Accessing Countryside in May

The countryside of Perth & Kinross is picturesque and the landscape is enjoyed by both residents and visitors. Much of the landscape we see is mostly man-made, created by people working in the countryside.

People accessing the countryside can help these land managers by acting responsibly ensuring their actions don’t hinder land management operations. Similarly land managers can help people accessing the countryside, by acting responsibly ensuring their actions don’t hinder people visiting the countryside for recreational purposes.

To help out we’ve put together a list of what’s happening in May and a little bit of advice from the Scottish Outdoor Access Code.

  • Many fields and hilly areas will have lambs present.
  • Cattle are returned outside in fields.
  • Bulls are put out in fields with suckler cow herds in most areas and may be there until late summer.
  • Most livestock is kept out of grass fields for hay and silage so you will generally find these gates closed.
  • Seasonal grazing starts so fields that had no livestock since October may suddenly have a herd of cows in them.
  • Remember cows with calves, and not just bulls, are unpredictable and dangerous. Like children, young cattle can be inquisitive & boisterous too. Keep a sensible distance from all animals, particularly where calves are present, and avoid disturbance. 
  • Watch out for farm vehicles working on the land as turnips and swedes are sown at this time of year for feeding to livestock in winter.
  • Cultivation and sowing of crops is under way in some areas.
  • Fields are ploughed then sown with grass seed.
  • Some fields of grass are not grazed but are left to grow for hay, which is not cut until the summer 
  • When grass has just been sown, treat it like any other crop by using any paths or tracks provided, the field margin, unsown ground or look for an alternative route.
  • In hay and silage crops you can exercise access rights unless the grass is at such a late stage of growth that it might be damaged. A “late stage of growth” is when the grass is about 8 inches (20cm.) high. In such cases, use paths or tracks if there are any or go along the field margins.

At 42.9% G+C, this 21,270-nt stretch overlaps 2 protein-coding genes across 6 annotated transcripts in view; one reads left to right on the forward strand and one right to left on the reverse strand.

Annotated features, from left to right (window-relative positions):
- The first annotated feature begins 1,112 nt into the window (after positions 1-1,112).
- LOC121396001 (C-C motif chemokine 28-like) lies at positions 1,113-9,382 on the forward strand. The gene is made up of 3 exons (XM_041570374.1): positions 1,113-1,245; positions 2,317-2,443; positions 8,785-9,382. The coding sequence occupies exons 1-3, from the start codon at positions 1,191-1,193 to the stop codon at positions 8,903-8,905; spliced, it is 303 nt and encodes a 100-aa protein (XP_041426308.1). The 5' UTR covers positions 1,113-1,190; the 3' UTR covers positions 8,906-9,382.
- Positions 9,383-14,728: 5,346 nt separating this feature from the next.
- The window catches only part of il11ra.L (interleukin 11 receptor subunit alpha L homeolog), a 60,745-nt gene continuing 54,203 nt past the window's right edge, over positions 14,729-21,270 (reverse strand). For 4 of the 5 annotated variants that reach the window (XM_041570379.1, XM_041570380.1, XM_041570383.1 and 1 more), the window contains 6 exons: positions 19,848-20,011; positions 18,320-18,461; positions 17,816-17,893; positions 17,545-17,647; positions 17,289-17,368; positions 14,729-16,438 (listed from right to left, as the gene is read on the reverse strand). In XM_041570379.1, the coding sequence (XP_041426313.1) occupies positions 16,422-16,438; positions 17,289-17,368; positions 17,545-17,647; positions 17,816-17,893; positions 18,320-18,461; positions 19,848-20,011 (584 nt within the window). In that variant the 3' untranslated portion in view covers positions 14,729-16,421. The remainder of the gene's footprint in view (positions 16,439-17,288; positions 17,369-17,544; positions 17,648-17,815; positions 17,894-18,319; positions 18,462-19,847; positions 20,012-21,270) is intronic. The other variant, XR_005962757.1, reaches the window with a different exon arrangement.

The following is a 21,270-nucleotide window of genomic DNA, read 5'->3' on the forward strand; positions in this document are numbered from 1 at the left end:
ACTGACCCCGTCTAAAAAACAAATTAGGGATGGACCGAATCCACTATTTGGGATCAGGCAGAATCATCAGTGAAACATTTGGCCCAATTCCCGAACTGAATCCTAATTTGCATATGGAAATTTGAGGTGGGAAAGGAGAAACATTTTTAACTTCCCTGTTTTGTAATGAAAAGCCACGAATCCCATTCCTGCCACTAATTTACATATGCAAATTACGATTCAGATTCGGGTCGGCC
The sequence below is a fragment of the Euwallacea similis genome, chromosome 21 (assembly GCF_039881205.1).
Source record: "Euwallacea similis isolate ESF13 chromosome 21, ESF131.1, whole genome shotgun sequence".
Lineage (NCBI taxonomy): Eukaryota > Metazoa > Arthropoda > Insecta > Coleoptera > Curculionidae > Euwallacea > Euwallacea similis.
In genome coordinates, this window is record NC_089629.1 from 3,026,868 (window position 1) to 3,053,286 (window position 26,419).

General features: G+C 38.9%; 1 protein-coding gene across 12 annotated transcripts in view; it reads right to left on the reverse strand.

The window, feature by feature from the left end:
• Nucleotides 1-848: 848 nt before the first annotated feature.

• After a silage cut, grass will be fertilised with nitrogen or spread with farmyard manure or slurry . The chemicals in spray treatments and bacteria in slurry can be dangerous to your health – so please follow any advice asking you to avoid using particular routes or areas at these times.
  • May falls within the breeding season of many ground nesting birds in woodlands, moorland, grassland, loch shores and the seashore
  • Field margins may be important for conservation and ground-nesting birds, so be careful when taking access in field margins.
  • Take care to keep dogs on a short lead or under close control, stick to paths when asked to do so, and don’t linger if you are disturbing birds.
  • Deer control can take place within forests all year round, often around dawn and dusk.
  • Help to minimise disturbance by taking extra care at these times and by following signs and notices, if deer stalking is taking place.

For more information please visit http://www.outdooraccess-scotland.com/

We hope your visit to the countryside in May.

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